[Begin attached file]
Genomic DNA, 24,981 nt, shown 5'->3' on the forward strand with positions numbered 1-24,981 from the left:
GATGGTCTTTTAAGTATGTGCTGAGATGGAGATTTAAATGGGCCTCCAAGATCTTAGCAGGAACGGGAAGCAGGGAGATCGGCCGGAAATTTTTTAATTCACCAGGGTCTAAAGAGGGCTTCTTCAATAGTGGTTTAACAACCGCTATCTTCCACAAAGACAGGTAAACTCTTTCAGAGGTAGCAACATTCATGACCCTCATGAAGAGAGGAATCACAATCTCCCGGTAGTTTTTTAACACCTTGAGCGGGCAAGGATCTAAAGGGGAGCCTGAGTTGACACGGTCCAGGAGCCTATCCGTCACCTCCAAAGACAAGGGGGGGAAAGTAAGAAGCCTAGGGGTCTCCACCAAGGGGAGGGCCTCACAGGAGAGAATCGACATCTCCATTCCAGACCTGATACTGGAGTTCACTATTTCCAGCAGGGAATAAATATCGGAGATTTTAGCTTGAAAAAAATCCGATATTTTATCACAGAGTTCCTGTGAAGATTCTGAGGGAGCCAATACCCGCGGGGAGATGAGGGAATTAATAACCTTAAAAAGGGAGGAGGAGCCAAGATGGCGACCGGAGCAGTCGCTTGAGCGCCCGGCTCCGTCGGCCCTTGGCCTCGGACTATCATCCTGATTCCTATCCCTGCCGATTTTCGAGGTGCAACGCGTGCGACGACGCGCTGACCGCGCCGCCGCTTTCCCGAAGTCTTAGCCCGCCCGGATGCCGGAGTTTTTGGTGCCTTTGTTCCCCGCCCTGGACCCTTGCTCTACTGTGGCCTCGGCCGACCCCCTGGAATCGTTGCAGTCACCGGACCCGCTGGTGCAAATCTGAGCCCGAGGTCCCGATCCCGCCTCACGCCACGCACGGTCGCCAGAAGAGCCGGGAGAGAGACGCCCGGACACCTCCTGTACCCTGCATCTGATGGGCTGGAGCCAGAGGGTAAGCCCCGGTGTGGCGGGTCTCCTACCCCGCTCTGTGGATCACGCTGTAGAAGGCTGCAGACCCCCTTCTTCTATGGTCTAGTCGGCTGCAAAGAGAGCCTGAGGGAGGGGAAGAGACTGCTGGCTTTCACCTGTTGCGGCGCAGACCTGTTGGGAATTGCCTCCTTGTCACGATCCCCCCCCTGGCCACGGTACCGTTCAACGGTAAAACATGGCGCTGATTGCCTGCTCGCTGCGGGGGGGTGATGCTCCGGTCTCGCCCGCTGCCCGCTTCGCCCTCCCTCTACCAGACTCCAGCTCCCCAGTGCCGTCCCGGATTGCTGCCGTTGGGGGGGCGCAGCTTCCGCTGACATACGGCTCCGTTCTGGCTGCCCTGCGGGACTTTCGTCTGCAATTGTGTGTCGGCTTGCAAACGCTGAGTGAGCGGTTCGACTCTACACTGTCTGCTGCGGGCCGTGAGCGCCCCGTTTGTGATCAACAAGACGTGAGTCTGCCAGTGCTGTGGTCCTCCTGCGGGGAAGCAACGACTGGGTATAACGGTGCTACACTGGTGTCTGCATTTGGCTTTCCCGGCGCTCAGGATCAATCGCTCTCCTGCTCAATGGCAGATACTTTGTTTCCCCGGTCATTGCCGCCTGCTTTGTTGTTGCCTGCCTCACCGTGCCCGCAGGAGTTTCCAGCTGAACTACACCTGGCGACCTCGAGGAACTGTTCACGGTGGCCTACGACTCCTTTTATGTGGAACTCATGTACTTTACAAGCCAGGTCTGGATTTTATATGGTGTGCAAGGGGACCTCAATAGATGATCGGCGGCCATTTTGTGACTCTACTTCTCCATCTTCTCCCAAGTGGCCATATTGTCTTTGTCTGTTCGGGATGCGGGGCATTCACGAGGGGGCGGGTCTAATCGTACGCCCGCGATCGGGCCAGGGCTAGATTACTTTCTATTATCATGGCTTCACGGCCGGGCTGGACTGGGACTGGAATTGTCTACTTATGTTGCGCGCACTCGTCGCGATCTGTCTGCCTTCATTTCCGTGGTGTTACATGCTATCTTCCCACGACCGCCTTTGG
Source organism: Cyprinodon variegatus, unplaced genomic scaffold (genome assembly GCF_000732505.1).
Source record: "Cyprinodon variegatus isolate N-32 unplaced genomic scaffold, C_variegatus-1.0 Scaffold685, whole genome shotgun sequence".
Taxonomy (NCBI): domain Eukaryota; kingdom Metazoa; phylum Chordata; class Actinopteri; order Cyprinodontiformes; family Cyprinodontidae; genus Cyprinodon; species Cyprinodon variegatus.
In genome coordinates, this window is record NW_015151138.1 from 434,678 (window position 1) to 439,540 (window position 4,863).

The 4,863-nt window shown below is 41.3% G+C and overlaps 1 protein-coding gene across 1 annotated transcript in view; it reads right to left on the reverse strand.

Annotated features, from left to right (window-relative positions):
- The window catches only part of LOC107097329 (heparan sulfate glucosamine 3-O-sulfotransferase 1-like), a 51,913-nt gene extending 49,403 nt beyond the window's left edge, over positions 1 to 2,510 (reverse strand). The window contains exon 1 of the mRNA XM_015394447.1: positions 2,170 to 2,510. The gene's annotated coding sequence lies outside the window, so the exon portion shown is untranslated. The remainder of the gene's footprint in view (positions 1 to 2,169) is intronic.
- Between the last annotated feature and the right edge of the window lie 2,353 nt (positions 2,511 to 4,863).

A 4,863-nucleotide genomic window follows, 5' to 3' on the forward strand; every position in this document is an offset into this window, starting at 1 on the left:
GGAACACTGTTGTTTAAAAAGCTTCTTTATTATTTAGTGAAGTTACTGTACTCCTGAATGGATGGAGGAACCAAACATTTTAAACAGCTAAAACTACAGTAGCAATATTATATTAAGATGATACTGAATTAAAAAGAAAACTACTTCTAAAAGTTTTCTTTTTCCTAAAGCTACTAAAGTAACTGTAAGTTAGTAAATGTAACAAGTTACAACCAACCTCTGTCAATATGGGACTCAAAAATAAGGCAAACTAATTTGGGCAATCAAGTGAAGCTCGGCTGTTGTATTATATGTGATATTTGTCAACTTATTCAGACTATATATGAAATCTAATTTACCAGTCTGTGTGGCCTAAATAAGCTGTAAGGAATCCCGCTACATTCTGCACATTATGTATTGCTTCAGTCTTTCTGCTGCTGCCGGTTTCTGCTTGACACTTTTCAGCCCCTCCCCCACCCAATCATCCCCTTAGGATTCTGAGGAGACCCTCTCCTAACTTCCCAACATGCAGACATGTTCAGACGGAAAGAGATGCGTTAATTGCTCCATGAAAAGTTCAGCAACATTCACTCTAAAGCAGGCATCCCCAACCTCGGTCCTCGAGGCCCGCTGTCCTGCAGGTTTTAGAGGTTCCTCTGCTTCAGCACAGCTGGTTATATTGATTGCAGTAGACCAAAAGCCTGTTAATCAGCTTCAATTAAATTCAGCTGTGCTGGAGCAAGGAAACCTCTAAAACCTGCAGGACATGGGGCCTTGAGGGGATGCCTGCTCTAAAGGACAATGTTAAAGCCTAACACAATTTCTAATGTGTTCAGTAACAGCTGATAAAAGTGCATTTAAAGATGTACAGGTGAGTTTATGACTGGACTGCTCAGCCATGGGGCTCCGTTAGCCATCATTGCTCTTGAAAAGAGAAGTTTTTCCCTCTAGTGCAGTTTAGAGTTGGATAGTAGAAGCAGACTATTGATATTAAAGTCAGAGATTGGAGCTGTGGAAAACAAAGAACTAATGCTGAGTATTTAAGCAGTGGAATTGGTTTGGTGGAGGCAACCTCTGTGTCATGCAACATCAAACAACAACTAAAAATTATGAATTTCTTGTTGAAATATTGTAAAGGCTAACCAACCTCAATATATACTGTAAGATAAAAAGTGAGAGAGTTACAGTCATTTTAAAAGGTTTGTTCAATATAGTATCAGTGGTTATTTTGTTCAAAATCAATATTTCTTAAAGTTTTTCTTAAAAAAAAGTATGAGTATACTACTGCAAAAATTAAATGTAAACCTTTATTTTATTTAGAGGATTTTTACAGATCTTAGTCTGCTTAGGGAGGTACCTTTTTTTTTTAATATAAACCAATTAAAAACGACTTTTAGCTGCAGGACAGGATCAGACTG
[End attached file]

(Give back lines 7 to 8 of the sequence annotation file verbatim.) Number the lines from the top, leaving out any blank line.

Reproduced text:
The 4,863-nt window shown below is 41.3% G+C and overlaps 1 protein-coding gene across 1 annotated transcript in view; it reads right to left on the reverse strand.

Annotated features, from left to right (window-relative positions):